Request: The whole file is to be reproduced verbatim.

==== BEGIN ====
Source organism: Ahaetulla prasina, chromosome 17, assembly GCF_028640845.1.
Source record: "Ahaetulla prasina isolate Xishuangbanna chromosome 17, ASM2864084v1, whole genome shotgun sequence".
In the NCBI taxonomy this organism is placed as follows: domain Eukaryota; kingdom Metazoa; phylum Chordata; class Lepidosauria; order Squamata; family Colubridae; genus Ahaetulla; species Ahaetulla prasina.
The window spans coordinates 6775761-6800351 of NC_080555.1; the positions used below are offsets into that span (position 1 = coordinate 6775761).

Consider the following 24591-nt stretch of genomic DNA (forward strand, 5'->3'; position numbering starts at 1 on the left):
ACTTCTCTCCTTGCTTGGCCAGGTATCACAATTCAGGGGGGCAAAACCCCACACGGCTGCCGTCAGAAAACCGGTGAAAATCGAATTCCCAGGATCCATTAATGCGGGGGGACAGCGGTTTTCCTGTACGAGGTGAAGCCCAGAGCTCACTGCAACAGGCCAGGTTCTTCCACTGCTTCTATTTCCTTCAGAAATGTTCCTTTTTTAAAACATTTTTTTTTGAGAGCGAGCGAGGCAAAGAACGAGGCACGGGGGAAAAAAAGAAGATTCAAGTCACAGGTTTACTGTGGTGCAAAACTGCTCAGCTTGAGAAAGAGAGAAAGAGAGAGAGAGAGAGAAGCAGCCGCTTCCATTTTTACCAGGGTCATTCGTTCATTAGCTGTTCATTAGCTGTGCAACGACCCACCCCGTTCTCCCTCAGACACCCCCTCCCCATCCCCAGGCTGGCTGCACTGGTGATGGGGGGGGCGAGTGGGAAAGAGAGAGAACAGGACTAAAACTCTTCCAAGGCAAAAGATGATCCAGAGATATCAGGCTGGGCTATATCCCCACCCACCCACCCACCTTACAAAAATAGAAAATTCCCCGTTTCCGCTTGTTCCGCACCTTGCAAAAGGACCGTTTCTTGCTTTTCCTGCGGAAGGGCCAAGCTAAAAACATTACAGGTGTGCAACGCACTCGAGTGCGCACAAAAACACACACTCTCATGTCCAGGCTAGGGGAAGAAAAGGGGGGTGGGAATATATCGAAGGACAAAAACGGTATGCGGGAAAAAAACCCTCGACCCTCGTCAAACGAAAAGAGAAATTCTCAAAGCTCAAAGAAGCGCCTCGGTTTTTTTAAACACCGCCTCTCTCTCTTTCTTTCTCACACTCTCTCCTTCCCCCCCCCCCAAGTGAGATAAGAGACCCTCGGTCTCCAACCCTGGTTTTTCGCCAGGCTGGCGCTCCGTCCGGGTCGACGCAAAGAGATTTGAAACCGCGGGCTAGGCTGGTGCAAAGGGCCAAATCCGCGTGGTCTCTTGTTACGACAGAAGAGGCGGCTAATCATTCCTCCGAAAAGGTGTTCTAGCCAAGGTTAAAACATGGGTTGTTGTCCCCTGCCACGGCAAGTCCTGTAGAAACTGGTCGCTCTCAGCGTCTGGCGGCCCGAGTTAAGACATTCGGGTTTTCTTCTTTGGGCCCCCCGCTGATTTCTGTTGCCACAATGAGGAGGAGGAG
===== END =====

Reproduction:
Source organism: Ahaetulla prasina, chromosome 17, assembly GCF_028640845.1.
Source record: "Ahaetulla prasina isolate Xishuangbanna chromosome 17, ASM2864084v1, whole genome shotgun sequence".
In the NCBI taxonomy this organism is placed as follows: domain Eukaryota; kingdom Metazoa; phylum Chordata; class Lepidosauria; order Squamata; family Colubridae; genus Ahaetulla; species Ahaetulla prasina.
The window spans coordinates 6775761-6800351 of NC_080555.1; the positions used below are offsets into that span (position 1 = coordinate 6775761).

Consider the following 24591-nt stretch of genomic DNA (forward strand, 5'->3'; position numbering starts at 1 on the left):
ACTTCTCTCCTTGCTTGGCCAGGTATCACAATTCAGGGGGGCAAAACCCCACACGGCTGCCGTCAGAAAACCGGTGAAAATCGAATTCCCAGGATCCATTAATGCGGGGGGACAGCGGTTTTCCTGTACGAGGTGAAGCCCAGAGCTCACTGCAACAGGCCAGGTTCTTCCACTGCTTCTATTTCCTTCAGAAATGTTCCTTTTTTAAAACATTTTTTTTTGAGAGCGAGCGAGGCAAAGAACGAGGCACGGGGGAAAAAAAGAAGATTCAAGTCACAGGTTTACTGTGGTGCAAAACTGCTCAGCTTGAGAAAGAGAGAAAGAGAGAGAGAGAGAGAAGCAGCCGCTTCCATTTTTACCAGGGTCATTCGTTCATTAGCTGTTCATTAGCTGTGCAACGACCCACCCCGTTCTCCCTCAGACACCCCCTCCCCATCCCCAGGCTGGCTGCACTGGTGATGGGGGGGGCGAGTGGGAAAGAGAGAGAACAGGACTAAAACTCTTCCAAGGCAAAAGATGATCCAGAGATATCAGGCTGGGCTATATCCCCACCCACCCACCCACCTTACAAAAATAGAAAATTCCCCGTTTCCGCTTGTTCCGCACCTTGCAAAAGGACCGTTTCTTGCTTTTCCTGCGGAAGGGCCAAGCTAAAAACATTACAGGTGTGCAACGCACTCGAGTGCGCACAAAAACACACACTCTCATGTCCAGGCTAGGGGAAGAAAAGGGGGGTGGGAATATATCGAAGGACAAAAACGGTATGCGGGAAAAAAACCCTCGACCCTCGTCAAACGAAAAGAGAAATTCTCAAAGCTCAAAGAAGCGCCTCGGTTTTTTTAAACACCGCCTCTCTCTCTTTCTTTCTCACACTCTCTCCTTCCCCCCCCCCCAAGTGAGATAAGAGACCCTCGGTCTCCAACCCTGGTTTTTCGCCAGGCTGGCGCTCCGTCCGGGTCGACGCAAAGAGATTTGAAACCGCGGGCTAGGCTGGTGCAAAGGGCCAAATCCGCGTGGTCTCTTGTTACGACAGAAGAGGCGGCTAATCATTCCTCCGAAAAGGTGTTCTAGCCAAGGTTAAAACATGGGTTGTTGTCCCCTGCCACGGCAAGTCCTGTAGAAACTGGTCGCTCTCAGCGTCTGGCGGCCCGAGTTAAGACATTCGGGTTTTCTTCTTTGGGCCCCCCGCTGATTTCTGTTGCCACAATGAGGAGGAGGAG